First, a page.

Archive for October, 2014

Follow up to “(Not So) Strange Appetites: Women and the Horror Fandom” at GeekGirlCon ‘14

Posted in conventions, horror with tags , , , , , , , , , , , on October 19, 2014 by Adrienne

Read my GeekGirlCon ’14 con report at WatchPlayRead and follow-up to “Curious about Comics? panel at Arkham Aeronautic.

Who knew that fifty minutes would go by so fast! Panel discussions need a chance to breathe and sometimes take on a life of their own. At the “(Not So) Strange Appetites: Women and the Horror Fandom” (#NotsoStrange #GGC14) panel at GeekGirlCon ’14, there were a couple of topics related to the subject matter that I had prepared for, but didn’t think they fit in the flow of the conversation. I wanted to post them here.

A big thank you to Tanya at Geekquality for inviting me to participate on this panel. It was wonderful meeting Ashlee of Graveyard Shift Sisters, Christina of Geekquality, and and Grace of Mythcreants and All Things Trek.

Not So Strange Appetites Panel (2)

My #NotSoStrange co-panelists: Ashlee Blackwell, Tanya Feldman, Christine Yu, and Grace Moore.

Regarding women behind the camera: American Psycho

There seems to be a bit about the film American Pyscho (2000) going around recently, possibly because of the proposed musical, and because of that I have been revisiting my own relationship with the Bret Easton Ellis novel and the Mary Harron film.

I read the novel soon after its release. I was in college at the time and in all honesty this book scared the crap out of me. I had been consuming a lot of horror in movies, TV, and books. Yet, there was something in Ellis’ novel that drove home the fact that women are too often victims and that misogyny was a real threat. I missed any sort of satire that Ellis states is represented in the novel, and that Mary Harron and Gunivere Turner brought forward in the the film. I did not find this a feminist book. There are passages were so horrifying to me that they remain with me to this day—and still turn my stomach.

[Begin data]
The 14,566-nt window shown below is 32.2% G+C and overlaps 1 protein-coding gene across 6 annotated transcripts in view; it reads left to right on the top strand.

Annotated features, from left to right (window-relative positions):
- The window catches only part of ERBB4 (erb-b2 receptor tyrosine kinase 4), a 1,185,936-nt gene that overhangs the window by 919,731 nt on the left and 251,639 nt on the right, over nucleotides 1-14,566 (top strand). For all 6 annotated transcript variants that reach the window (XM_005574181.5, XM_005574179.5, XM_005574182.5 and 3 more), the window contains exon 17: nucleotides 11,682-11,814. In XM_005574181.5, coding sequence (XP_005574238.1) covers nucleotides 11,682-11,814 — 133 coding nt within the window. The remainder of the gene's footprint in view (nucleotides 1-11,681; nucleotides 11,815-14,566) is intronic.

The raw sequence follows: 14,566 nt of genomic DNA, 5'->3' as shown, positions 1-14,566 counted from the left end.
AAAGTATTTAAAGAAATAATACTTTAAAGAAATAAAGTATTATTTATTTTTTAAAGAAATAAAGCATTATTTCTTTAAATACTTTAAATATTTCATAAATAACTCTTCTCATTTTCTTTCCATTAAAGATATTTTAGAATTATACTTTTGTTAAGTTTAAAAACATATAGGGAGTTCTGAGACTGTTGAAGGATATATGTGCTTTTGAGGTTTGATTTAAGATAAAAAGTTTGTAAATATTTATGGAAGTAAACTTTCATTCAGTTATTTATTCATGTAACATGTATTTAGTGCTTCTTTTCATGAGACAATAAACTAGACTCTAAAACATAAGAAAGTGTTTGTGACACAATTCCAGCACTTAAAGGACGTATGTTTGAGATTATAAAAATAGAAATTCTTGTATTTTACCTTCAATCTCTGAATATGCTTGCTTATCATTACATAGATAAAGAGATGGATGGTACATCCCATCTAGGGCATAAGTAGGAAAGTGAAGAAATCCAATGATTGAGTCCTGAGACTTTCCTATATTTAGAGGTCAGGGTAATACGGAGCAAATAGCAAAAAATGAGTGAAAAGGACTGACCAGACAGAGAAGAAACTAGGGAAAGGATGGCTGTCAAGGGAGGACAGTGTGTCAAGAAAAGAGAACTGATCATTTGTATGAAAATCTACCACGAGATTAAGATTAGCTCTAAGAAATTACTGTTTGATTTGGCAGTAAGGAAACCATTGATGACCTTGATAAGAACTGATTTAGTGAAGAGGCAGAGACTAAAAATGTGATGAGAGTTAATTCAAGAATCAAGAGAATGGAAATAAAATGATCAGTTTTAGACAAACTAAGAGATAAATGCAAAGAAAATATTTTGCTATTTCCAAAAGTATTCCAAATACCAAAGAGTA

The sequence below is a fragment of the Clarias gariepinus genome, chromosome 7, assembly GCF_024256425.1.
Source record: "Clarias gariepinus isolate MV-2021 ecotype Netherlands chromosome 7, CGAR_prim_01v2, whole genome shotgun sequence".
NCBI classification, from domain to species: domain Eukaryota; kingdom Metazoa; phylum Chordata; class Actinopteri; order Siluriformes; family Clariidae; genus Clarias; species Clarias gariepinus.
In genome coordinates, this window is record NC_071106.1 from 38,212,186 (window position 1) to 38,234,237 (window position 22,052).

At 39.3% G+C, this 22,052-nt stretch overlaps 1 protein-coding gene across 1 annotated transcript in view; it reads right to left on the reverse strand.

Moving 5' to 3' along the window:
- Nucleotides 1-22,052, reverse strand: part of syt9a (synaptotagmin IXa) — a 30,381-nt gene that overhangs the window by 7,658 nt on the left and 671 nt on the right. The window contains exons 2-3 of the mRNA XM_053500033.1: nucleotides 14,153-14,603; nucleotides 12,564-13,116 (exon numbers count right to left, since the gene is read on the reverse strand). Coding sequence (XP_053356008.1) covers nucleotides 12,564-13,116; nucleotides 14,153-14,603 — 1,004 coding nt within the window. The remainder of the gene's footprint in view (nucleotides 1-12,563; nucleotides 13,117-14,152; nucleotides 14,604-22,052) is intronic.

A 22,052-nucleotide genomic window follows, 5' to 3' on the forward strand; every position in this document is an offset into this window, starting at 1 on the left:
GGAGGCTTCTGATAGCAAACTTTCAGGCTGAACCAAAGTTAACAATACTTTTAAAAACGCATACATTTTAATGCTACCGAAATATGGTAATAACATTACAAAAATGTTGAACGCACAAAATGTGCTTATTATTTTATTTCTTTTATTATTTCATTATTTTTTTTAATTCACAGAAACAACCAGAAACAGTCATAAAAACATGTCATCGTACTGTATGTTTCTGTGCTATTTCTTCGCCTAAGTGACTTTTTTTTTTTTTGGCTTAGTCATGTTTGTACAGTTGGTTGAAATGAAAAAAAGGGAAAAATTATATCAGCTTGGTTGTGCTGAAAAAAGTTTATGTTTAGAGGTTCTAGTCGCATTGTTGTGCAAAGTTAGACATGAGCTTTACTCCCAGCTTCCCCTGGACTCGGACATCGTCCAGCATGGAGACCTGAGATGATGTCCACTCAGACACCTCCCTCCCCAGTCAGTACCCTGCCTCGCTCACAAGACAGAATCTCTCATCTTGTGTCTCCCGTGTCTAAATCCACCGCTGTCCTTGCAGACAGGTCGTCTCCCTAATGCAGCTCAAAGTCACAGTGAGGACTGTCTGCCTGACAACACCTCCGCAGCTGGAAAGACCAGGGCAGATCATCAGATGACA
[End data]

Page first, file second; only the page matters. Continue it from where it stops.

I had avoided the movie for a very long time. While I enjoy the horror genre, in spite of the problematic tropes and content, I felt no need to see this film. However, motivations change. Mine certainly did after learning more about the creative team behind the film and the reviews that claimed the film brought out the satire of the novel. And now, I watch the film every now and again, especially if it is on cable. Christian Bale’s performance is excellent, really.

Mary Harron, director, and Gunivere Turner, screenwriter, managed to use the satire that I missed in the book to create a hyper-real world where women are present as objects and not valued nearly as much as an elegant business card or a designer suit. American Psycho isn’t really a slasher flick for me. I’m not sure it fits in my box for the horror genre generally either. There is a chainsaw and LOTS of blood. However, the film and its execution exposes the excess of male privilege and vanity–it makes its own brand of terror. One that points out that I’m not at all valued because I am not male.

American Psycho has an interesting legacy. After thinking about this through its creators–a novel written by a gay male, screenplay crafted by a lesbian, and directed by a hetero-married woman–does that make up of creators satirizing this state of male privilege make this a feminist film? Does only showing that women are a commodity in a hyper-real world of men work to convey a message of feminism? It is a film without any well-rounded and complete female characters. The satire certainly could be feminist, but I don’t find it empowering.

Gunivere Turner believes she and Mary Harron created feminist film. Watch Turner in an American Psycho Q & A at the Citizen Jane Film Series to hear what she has to say about the making of the film. The video is 45 minutes, but filled with interesting stories and insight into making the film.